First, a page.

Blood Moon Page 45

The hell I was going to be their fox.

Which was a great theory I had no idea how to put into practice.

My throat was dry from gasping, and sweat gathered under my jacket. I forced my legs to keep moving. Dirt rained down from Kieran’s boots. A gutter broke and he stumbled, nearly falling. He swung above me like a human pendulum. I glanced up, and the tiny break in focus made me slip on a patch of frost and snow. I crashed into a metal gate. It was locked. I couldn’t get through, and I couldn’t reach Kieran to help him. His flashlight was on the ground, the beam slicing across the toe of my boots when I spun around. The fence dug into my shoulder blades. Miniature dust devils of snow and discarded chocolate bar wrappers skittered into the corner. I lifted my crossbow, hand trembling slightly in the cold.

There was just enough light to see the vampires strolling around the corner, blocking the only exit. Kieran cursed and dropped from the edge of the roof, where he’d been clutching a broken gutter. He landed hard and limped to my side, a stake in each scratched and bleeding hand.

He was a good fighter. And I had good aim. But these vampires were old, I could tell that right away. And that meant we were no match for them, training or not. And I was covered in blood, maddening them. And I’d run away, which I knew I wasn’t supposed to do. It only made vampires more eager to chase you. But sometimes, standing still was simply not an option.

Speaking of options.

We had none.

I could tell Kieran agreed. His face was grim, his shoulder cutting across mine in an effort to shield me. So I did the only thing I could think of.

I opened my mouth and screamed.

I didn’t just scream, I shrieked and screeched and caterwauled. This wasn’t a damsel-in-distress scream for help. This was every decibel of noise my lungs and vocal cords could possibly muster.

Vampires needed a certain amount of secrecy, even these who clearly weren’t following the rules. The Blood Moon attendees were strictly forbidden from feeding in town. There was a blood supply available in the encampment and some of the older tribes traveled with their own human donors. So the ones who decided to troll through Violet Hill thought they could get away with it.

“Shut her up,” the woman snapped. She flinched when I made my voice even higher-pitched.

And I still had my crossbow. I fired a bolt, still yelling. It caught her right under her collarbone. She hissed in pain and surprise. Next to her, the man jerked in surprise, then his eyes narrowed furiously.


One day I might learn not to seriously piss off vampires.

Today was clearly not that day.

Kieran flung his stake. It grazed the man’s throat, drawing enough blood to splatter the air. I coughed, drew a deep breath and kept on screaming.

A light switched on at the other end of the alley.

“What the hell’s going on out here?” an old man bellowed grumpily. “It’s the middle of the damn night. I’m calling the cops. Damn kids.” He slammed his window shut.

The screaming, combined with the GPS in Kieran’s phone, had some of our team charging up the alley behind us. Hunter used a Dumpster on the other side of the gate to climb up, aiming her own crossbow. Eric and Chloe came up behind the vampires.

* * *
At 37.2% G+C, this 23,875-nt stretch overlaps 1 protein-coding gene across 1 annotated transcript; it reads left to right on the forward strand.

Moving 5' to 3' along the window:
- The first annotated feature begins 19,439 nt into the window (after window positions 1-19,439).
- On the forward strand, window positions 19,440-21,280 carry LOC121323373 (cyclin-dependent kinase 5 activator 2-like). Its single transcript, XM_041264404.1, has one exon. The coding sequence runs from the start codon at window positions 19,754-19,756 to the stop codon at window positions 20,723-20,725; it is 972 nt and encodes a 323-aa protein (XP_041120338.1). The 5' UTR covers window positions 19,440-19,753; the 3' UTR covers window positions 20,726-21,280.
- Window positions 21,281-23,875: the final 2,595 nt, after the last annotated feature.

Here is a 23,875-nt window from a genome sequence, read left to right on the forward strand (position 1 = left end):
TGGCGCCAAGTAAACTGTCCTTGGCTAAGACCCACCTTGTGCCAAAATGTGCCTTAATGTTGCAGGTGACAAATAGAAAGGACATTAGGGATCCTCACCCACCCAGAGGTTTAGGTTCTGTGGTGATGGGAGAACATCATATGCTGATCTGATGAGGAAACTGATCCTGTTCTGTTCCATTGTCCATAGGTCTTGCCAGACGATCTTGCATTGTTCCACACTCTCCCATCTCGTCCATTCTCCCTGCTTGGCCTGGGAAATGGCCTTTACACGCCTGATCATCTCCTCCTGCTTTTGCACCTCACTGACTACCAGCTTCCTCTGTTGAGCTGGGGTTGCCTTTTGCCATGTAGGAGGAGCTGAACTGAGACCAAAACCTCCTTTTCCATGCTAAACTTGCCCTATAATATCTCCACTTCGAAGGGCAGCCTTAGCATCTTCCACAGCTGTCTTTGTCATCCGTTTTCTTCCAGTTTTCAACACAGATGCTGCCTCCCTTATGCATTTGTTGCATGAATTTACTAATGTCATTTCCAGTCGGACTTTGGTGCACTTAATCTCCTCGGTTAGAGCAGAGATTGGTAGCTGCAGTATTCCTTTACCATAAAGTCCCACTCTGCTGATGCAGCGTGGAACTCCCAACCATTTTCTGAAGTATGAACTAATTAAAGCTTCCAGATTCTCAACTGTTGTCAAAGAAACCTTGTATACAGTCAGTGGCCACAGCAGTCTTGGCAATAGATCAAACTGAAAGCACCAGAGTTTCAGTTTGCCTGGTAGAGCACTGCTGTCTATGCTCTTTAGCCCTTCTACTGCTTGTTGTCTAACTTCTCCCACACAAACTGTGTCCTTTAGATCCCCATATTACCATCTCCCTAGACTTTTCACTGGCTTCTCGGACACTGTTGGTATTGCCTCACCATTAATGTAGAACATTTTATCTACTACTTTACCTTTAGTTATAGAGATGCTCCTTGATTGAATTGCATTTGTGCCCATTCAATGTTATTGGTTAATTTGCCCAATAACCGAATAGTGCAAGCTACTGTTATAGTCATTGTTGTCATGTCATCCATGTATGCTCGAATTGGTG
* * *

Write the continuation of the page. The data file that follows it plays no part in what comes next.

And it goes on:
Crossbow bolts and arrows flew through the alley. One of them nearly got Hunter in the thigh. She leaped off the Dumpster, landing in the shadows. The vampires, wounded and annoyed, scaled the brick wall and vanished over the rooftops. I stopped shrieking. The silence thrummed around us. My throat was raw.

Kieran rubbed his ears. “Is there blood? Am I blind?”

“Don’t you mean deaf?” I croaked.

“No.” He half smiled. “You scream louder than mere ear damage.” He nudged me, like two comrades-at-arms in a war movie. “Nice moves, Hamilton.”

“You two scared the crap out of me,” Hunter muttered from the other side of the fence.

“And what the hell’s that smell?” Chloe added. “Gross.”

“We better get out of here,” Kieran said. “League’s on the way. You know how they get when there are students around.”

“And we saw a Huntsman not far from here,” Connoly added.

“Crap. Let’s go.”

Chapter 17


“Is it true?”

The voice was so soft I barely heard it. It was coming from behind a hole in the cave wall, fitted with iron bars. It must open up into another crevice like the one I was lodged in. I sat with my back to the rock where I could keep an eye on a portion of the main lab.

“Are you really one of the Drakes?”

I slid closer to the gap. A female vampire with long brown curls matted with blood and cracked lips bent into view. They weren’t giving her enough blood, if any. I tried not to think about what would happen when the sun went down tomorrow and I woke up with a newborn’s thirst. It was nearly two years since my change, and that wasn’t nearly long enough to get by on a mouthful of blood.

“Yes,” I whispered. “It’s true.”

“You’re young, boy.” Her accent sounded Greek. “Is the other dhampir your sister?”

“Do you mean Solange?” I asked. She nodded. “Then yes.”

She was trembling all over, lightly, like an aspen leaf. Pain had made marks in her face, which was dark with dirt and streaks of burned skin, as if she’d been doused in bleach. No, not bleach. Holy water. I cursed, softly.

“You might survive, then,” she said. “If they need you.” She huddled into herself.

Prev Next
Romance | Vampires | Fantasy | Billionaire | Werewolves | Zombies